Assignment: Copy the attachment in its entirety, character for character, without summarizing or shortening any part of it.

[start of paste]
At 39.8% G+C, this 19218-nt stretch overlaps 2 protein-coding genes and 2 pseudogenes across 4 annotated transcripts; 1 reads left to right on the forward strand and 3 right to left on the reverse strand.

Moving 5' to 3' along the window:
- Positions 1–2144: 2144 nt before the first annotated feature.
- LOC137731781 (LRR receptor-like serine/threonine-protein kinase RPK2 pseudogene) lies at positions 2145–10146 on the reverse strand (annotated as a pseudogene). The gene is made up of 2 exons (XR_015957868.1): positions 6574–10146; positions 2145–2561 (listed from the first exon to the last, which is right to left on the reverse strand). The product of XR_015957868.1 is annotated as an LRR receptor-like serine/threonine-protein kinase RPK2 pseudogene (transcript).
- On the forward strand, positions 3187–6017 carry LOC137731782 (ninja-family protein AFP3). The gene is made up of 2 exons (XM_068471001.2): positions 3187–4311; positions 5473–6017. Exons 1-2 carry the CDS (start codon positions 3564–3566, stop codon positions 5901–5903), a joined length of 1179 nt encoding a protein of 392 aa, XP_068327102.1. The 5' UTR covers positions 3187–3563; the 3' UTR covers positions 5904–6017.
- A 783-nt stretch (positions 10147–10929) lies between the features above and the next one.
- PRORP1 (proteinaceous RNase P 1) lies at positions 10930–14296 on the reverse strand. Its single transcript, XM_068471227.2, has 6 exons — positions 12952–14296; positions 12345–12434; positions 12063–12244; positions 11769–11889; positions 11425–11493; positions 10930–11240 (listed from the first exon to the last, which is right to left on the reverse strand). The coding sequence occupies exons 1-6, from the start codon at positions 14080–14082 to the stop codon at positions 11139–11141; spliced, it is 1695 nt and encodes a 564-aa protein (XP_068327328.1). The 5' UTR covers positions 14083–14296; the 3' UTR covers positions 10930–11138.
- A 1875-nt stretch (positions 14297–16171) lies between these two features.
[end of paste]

At 39.8% G+C, this 19218-nt stretch overlaps 2 protein-coding genes and 2 pseudogenes across 4 annotated transcripts; 1 reads left to right on the forward strand and 3 right to left on the reverse strand.

Moving 5' to 3' along the window:
- Positions 1–2144: 2144 nt before the first annotated feature.
- LOC137731781 (LRR receptor-like serine/threonine-protein kinase RPK2 pseudogene) lies at positions 2145–10146 on the reverse strand (annotated as a pseudogene). The gene is made up of 2 exons (XR_015957868.1): positions 6574–10146; positions 2145–2561 (listed from the first exon to the last, which is right to left on the reverse strand). The product of XR_015957868.1 is annotated as an LRR receptor-like serine/threonine-protein kinase RPK2 pseudogene (transcript).
- On the forward strand, positions 3187–6017 carry LOC137731782 (ninja-family protein AFP3). The gene is made up of 2 exons (XM_068471001.2): positions 3187–4311; positions 5473–6017. Exons 1-2 carry the CDS (start codon positions 3564–3566, stop codon positions 5901–5903), a joined length of 1179 nt encoding a protein of 392 aa, XP_068327102.1. The 5' UTR covers positions 3187–3563; the 3' UTR covers positions 5904–6017.
- A 783-nt stretch (positions 10147–10929) lies between the features above and the next one.
- PRORP1 (proteinaceous RNase P 1) lies at positions 10930–14296 on the reverse strand. Its single transcript, XM_068471227.2, has 6 exons — positions 12952–14296; positions 12345–12434; positions 12063–12244; positions 11769–11889; positions 11425–11493; positions 10930–11240 (listed from the first exon to the last, which is right to left on the reverse strand). The coding sequence occupies exons 1-6, from the start codon at positions 14080–14082 to the stop codon at positions 11139–11141; spliced, it is 1695 nt and encodes a 564-aa protein (XP_068327328.1). The 5' UTR covers positions 14083–14296; the 3' UTR covers positions 10930–11138.
- A 1875-nt stretch (positions 14297–16171) lies between these two features.